10 Other Ways to Say “I Am Honored”

Are you trying to figure out another way to say “I am honored” in an email? Perhaps you’re looking for a simpler way to show appreciation toward someone.

Well, you’re in luck! This article has collected the best synonyms for “I am honored.” You can use any of the following in your emails or formal speeches.

  • I am humbled
  • I’m grateful
  • I appreciate
  • Thank you
  • This means a lot to me
  • You’re too kind
  • I don’t deserve this
  • I am flattered
  • Thank you very much
  • I owe you a lot

Keep reading to learn more about each of these phrases. Then, you’ll have plenty of options available to keep your writing interesting.

1. I Am Humbled

Let’s keep things simple to start with. “I am humbled” is a great synonym for “I am honored.” It doesn’t change much about the original phrase, so it’s quite suitable as a polite replacement in most cases.

You can certainly include it in a business email when you want to express gratitude. “Humbled” is slightly more subtle than “honored,” making it a fantastic choice in most cases.

You can refer to this email sample to help you understand it:

Dear Team,

I am humbled by your nomination for this prize. I don’t know what to say, but I will happily accept it.

All the best,
Craig Richardson

2. I’m Grateful

If you want a more direct way to express how honored you feel, why not start with “I’m grateful.” It’s a polite way to show appreciation for something.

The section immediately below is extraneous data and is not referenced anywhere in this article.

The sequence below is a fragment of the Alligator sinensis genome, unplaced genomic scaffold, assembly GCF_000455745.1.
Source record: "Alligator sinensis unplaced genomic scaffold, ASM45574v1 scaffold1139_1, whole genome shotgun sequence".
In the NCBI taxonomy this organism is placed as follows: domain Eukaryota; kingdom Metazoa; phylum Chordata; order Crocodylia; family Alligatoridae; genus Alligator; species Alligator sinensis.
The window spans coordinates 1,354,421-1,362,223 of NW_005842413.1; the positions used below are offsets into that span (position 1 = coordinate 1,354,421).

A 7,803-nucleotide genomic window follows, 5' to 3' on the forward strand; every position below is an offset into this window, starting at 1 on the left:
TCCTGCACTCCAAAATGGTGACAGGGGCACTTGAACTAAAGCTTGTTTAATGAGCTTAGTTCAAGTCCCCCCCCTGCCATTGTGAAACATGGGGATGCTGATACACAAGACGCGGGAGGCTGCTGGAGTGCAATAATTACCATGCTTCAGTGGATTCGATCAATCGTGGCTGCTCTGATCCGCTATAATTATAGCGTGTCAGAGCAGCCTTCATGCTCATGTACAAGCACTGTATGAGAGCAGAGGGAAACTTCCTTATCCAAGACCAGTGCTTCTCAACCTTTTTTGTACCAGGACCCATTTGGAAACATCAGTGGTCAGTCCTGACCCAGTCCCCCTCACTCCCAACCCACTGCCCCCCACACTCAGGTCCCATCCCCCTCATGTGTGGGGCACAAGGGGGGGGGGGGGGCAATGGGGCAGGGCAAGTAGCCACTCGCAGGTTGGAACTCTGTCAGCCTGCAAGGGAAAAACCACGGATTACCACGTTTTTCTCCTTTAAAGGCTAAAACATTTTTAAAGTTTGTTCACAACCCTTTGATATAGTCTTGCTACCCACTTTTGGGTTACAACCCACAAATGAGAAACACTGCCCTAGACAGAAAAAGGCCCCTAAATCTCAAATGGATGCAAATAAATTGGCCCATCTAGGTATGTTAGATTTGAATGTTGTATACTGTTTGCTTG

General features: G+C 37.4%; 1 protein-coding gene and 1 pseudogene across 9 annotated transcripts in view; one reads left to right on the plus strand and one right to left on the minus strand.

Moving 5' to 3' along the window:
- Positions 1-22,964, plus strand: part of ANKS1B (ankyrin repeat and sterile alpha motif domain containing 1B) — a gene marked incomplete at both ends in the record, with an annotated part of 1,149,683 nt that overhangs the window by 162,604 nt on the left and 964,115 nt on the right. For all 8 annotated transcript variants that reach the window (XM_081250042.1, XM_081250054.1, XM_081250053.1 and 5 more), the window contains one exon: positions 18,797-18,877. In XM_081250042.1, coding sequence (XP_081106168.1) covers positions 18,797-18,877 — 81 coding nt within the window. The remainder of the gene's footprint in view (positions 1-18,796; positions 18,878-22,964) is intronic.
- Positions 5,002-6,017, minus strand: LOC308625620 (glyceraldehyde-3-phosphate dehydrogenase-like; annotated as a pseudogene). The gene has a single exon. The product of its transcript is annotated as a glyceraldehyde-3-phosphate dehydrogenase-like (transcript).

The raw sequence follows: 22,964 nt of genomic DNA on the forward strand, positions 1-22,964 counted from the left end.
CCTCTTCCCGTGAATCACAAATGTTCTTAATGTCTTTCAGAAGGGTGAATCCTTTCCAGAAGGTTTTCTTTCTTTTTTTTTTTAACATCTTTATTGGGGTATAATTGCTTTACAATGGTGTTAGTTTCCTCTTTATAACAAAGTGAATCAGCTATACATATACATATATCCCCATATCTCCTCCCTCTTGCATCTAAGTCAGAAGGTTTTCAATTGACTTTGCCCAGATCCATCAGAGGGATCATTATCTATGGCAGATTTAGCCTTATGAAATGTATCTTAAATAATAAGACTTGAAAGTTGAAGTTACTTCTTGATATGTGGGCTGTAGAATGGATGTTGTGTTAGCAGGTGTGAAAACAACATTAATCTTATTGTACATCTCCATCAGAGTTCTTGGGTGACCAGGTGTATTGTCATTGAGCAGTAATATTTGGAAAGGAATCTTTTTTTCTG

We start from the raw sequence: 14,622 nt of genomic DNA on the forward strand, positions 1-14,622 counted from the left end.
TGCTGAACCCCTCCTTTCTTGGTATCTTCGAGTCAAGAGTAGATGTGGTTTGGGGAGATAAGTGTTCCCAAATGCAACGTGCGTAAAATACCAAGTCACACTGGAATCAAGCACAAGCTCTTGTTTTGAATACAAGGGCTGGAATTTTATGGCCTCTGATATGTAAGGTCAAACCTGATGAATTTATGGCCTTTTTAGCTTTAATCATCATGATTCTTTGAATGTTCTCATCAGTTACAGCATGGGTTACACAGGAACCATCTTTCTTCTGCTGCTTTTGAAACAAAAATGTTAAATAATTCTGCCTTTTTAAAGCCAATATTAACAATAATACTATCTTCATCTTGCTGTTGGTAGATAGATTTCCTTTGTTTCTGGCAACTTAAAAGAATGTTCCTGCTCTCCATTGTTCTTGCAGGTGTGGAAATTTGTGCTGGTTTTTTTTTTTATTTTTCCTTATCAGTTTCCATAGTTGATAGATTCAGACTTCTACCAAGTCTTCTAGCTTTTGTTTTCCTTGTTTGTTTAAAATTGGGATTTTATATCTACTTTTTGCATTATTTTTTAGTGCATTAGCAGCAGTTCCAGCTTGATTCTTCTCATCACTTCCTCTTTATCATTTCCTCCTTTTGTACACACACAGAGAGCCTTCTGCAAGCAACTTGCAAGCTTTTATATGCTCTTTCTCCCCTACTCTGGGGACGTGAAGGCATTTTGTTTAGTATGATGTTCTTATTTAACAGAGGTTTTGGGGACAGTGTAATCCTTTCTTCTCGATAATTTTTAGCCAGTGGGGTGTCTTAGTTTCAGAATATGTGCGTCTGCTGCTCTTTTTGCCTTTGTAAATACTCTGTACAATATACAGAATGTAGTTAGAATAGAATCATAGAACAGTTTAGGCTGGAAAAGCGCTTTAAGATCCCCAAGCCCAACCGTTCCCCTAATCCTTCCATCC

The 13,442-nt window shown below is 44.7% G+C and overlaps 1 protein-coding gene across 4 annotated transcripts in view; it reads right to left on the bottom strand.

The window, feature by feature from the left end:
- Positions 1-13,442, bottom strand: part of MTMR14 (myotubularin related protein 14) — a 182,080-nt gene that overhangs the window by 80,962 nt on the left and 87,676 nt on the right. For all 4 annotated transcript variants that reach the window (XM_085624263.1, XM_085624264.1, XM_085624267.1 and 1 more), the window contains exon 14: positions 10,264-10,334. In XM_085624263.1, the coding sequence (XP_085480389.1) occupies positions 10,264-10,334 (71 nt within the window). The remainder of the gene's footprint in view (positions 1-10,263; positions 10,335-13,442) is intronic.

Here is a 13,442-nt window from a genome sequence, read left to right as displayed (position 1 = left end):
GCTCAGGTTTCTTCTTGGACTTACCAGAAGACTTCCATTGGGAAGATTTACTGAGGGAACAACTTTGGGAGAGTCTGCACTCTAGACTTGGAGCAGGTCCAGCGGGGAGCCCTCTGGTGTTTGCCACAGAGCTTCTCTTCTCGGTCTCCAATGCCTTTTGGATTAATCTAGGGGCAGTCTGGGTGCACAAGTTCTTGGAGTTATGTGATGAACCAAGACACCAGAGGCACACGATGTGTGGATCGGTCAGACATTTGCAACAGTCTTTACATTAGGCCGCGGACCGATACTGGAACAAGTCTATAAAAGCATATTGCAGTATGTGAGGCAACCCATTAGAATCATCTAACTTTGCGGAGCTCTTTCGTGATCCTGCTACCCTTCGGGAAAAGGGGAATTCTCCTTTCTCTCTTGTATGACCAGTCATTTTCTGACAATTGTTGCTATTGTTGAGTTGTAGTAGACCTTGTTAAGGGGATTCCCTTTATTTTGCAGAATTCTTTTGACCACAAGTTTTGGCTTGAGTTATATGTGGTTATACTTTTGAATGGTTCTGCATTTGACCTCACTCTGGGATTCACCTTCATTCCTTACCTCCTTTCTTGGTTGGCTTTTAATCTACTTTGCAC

“Grateful” is a very common word as well. So, most readers will know what you mean when you say it.

It’s worth including in professional emails when accepting something positive or expressing gratitude. You can use it regardless of who the recipient is (i.e., a boss, a client, or an employee).

Here is an email example that will show you how to use it:

Dear Mr. Bennett,

I’m grateful that you came to me with this information. It’s nice to see that I’m trusted as the one to go to.

Kind regards,
Sammie Picker

3. I Appreciate

Sometimes, it helps to be slightly more formal in the way you write. “I appreciate” is a good way to stick to more professional tones.

We highly recommend using “I appreciate” over “I am honored” in professional emails. It’s a simple but effective way to show someone how much you appreciate a gesture.

Here is a quick sample email to show you how it works:

Dear Sir,

I appreciate that you want me to present this event. I will do what I can to make it memorable for everyone.


4. Thank You

We’re still keeping things simple and using “thank you” as the next alternative. It’s a great phrase that allows you to sound polite while being grateful for something positive.

“Thank you” is a very versatile phrase. It works both formally and informally, so you can include it in emails and text messages alike.

You can also refer to this example to help you understand it:

Dear Patricia,

Thank you for the offer. I’m so glad that I’m one of the forerunners to start working on such a meaningful project.

All the best,

5. This Means a Lot to Me

You can even get a bit more emotional with a phrase like “this means a lot to me.” It’s a great phrase to include when you want to show someone how touched and honored you are by their gesture.

While it’s quite an emotional phrase, you can still use it in some formal emails. For instance, it will work quite well when emailing your boss and thanking them for a promotion.

Why not refer to the following example to help you understand it:

Dear Ms. Taylor,

This means a lot to me. So, I will not let you down, and I’ll show you that I’m the right candidate.

All the best,
Jonathan Wood

6. You’re Too Kind

“You’re too kind” is an effective alternative to “I am honored.” It works in formal instances when you don’t know how to accept someone’s kindness but want to remain positive.